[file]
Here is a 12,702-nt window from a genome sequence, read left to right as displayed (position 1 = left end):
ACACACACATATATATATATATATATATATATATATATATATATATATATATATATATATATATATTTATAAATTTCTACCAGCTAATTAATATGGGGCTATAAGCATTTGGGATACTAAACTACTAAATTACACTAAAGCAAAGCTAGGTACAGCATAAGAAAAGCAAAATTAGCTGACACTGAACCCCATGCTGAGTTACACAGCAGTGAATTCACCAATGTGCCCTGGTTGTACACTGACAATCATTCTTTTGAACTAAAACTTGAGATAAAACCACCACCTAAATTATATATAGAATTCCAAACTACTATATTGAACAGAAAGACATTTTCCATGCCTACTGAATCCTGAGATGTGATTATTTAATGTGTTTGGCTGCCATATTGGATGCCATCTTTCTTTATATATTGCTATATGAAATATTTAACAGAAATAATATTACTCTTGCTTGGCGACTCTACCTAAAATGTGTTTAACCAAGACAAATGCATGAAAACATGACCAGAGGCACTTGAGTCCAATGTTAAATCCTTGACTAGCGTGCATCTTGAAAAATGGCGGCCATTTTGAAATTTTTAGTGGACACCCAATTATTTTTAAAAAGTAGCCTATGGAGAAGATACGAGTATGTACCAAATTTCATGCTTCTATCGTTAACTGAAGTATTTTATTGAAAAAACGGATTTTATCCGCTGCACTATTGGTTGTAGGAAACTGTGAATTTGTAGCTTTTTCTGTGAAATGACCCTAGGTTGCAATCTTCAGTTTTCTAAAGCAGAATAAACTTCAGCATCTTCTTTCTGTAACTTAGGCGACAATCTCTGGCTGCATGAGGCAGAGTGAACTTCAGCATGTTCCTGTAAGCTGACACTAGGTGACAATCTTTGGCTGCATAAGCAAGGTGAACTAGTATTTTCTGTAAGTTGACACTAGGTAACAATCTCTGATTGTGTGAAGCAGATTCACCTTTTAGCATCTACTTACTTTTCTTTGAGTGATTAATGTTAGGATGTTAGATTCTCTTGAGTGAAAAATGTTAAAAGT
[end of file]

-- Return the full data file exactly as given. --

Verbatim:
Here is a 12,702-nt window from a genome sequence, read left to right as displayed (position 1 = left end):
ACACACACATATATATATATATATATATATATATATATATATATATATATATATATATATATATATTTATAAATTTCTACCAGCTAATTAATATGGGGCTATAAGCATTTGGGATACTAAACTACTAAATTACACTAAAGCAAAGCTAGGTACAGCATAAGAAAAGCAAAATTAGCTGACACTGAACCCCATGCTGAGTTACACAGCAGTGAATTCACCAATGTGCCCTGGTTGTACACTGACAATCATTCTTTTGAACTAAAACTTGAGATAAAACCACCACCTAAATTATATATAGAATTCCAAACTACTATATTGAACAGAAAGACATTTTCCATGCCTACTGAATCCTGAGATGTGATTATTTAATGTGTTTGGCTGCCATATTGGATGCCATCTTTCTTTATATATTGCTATATGAAATATTTAACAGAAATAATATTACTCTTGCTTGGCGACTCTACCTAAAATGTGTTTAACCAAGACAAATGCATGAAAACATGACCAGAGGCACTTGAGTCCAATGTTAAATCCTTGACTAGCGTGCATCTTGAAAAATGGCGGCCATTTTGAAATTTTTAGTGGACACCCAATTATTTTTAAAAAGTAGCCTATGGAGAAGATACGAGTATGTACCAAATTTCATGCTTCTATCGTTAACTGAAGTATTTTATTGAAAAAACGGATTTTATCCGCTGCACTATTGGTTGTAGGAAACTGTGAATTTGTAGCTTTTTCTGTGAAATGACCCTAGGTTGCAATCTTCAGTTTTCTAAAGCAGAATAAACTTCAGCATCTTCTTTCTGTAACTTAGGCGACAATCTCTGGCTGCATGAGGCAGAGTGAACTTCAGCATGTTCCTGTAAGCTGACACTAGGTGACAATCTTTGGCTGCATAAGCAAGGTGAACTAGTATTTTCTGTAAGTTGACACTAGGTAACAATCTCTGATTGTGTGAAGCAGATTCACCTTTTAGCATCTACTTACTTTTCTTTGAGTGATTAATGTTAGGATGTTAGATTCTCTTGAGTGAAAAATGTTAAAAGT